Part of the Cambridge Studies in American Literature and Culture Series
In this broad ranging and powerful study, Gregg Crane examines the interaction between civic identity, race and justice in American law and literature. Crane recounts the efforts of literary and legal figures to bring the nation's law into line with the moral consensus that slavery and racial oppression were evil. By documenting an actual historical interaction central both to American literature and American constitutional law, Crane reveals the influence of literature on the constitutional discourse of citizenship. Covering such writers as Harriet Beecher Stowe, Ralph Waldo Emerson and Frederick Douglass, and a whole range of novelists, poets, philosophers, politicians, lawyers and judges, this is a remarkable book, that will revise the relationship between race and nationalism in American literature.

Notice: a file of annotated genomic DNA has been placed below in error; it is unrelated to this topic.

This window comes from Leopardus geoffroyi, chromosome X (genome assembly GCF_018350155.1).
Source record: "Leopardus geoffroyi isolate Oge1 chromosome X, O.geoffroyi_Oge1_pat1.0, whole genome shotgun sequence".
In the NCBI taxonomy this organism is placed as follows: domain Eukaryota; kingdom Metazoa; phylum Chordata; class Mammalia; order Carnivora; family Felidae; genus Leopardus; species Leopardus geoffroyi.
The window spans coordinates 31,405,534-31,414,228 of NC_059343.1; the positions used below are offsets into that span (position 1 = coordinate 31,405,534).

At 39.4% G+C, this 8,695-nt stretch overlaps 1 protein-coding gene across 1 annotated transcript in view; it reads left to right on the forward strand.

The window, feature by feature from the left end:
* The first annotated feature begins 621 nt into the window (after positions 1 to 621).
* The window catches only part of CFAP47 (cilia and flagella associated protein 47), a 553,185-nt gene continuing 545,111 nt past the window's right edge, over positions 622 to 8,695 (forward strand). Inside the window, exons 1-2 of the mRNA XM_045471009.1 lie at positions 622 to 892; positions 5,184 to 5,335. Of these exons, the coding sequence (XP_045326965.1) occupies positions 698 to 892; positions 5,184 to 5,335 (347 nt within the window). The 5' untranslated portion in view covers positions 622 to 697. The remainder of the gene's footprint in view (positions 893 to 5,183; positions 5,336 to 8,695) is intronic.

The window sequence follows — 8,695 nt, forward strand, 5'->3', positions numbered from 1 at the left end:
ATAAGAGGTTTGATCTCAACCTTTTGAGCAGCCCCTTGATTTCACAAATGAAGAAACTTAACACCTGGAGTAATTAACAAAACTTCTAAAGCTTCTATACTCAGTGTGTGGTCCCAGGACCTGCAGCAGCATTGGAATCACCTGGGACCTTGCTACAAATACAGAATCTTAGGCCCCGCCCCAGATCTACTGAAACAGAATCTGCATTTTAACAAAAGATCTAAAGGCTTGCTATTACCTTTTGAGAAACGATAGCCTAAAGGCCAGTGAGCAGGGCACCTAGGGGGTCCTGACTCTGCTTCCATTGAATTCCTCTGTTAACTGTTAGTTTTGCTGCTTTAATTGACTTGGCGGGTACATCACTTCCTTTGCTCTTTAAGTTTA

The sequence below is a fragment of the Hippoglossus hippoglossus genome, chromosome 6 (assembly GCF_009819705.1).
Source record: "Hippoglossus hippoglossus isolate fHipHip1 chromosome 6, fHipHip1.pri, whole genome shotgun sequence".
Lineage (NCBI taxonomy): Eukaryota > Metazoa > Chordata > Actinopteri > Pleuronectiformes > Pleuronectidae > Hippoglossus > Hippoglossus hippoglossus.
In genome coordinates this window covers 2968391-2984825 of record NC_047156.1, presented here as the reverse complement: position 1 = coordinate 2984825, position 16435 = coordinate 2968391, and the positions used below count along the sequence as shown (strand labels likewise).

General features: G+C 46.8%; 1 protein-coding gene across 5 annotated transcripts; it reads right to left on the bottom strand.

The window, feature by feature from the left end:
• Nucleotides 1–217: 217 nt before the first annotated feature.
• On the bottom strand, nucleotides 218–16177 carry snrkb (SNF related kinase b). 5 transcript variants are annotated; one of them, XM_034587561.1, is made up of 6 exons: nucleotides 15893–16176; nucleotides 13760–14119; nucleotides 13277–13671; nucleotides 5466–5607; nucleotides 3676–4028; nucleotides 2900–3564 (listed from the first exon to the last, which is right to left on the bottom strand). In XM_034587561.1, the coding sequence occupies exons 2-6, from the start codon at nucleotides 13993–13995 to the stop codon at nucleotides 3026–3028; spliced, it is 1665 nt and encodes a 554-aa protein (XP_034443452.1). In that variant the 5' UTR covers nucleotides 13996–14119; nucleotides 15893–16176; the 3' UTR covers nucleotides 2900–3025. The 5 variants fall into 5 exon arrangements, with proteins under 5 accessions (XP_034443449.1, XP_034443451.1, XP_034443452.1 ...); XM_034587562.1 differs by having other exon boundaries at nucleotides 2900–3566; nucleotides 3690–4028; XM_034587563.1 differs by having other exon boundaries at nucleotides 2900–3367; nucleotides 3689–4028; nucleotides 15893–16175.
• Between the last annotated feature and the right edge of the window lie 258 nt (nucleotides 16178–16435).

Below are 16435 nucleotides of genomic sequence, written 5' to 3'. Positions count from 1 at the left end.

|Publication date:||24th January 2002|
|Author:||Gregg D. (Ohio University) Crane|
|Publisher:||Cambridge University Press|
|Categories:||Literary studies: from c 1900 -, Literary studies: c 1500 to c 1800, Regional studies,|
Gregg Crane is Assistant Professor of English at Miami University. He has been a member of the State Bar of California since 1986. He has published in American Literary History, American Literature, Nineteenth-Century Literature and Hastings Constitutional Law Quarterly.More About Gregg D. (Ohio University) Crane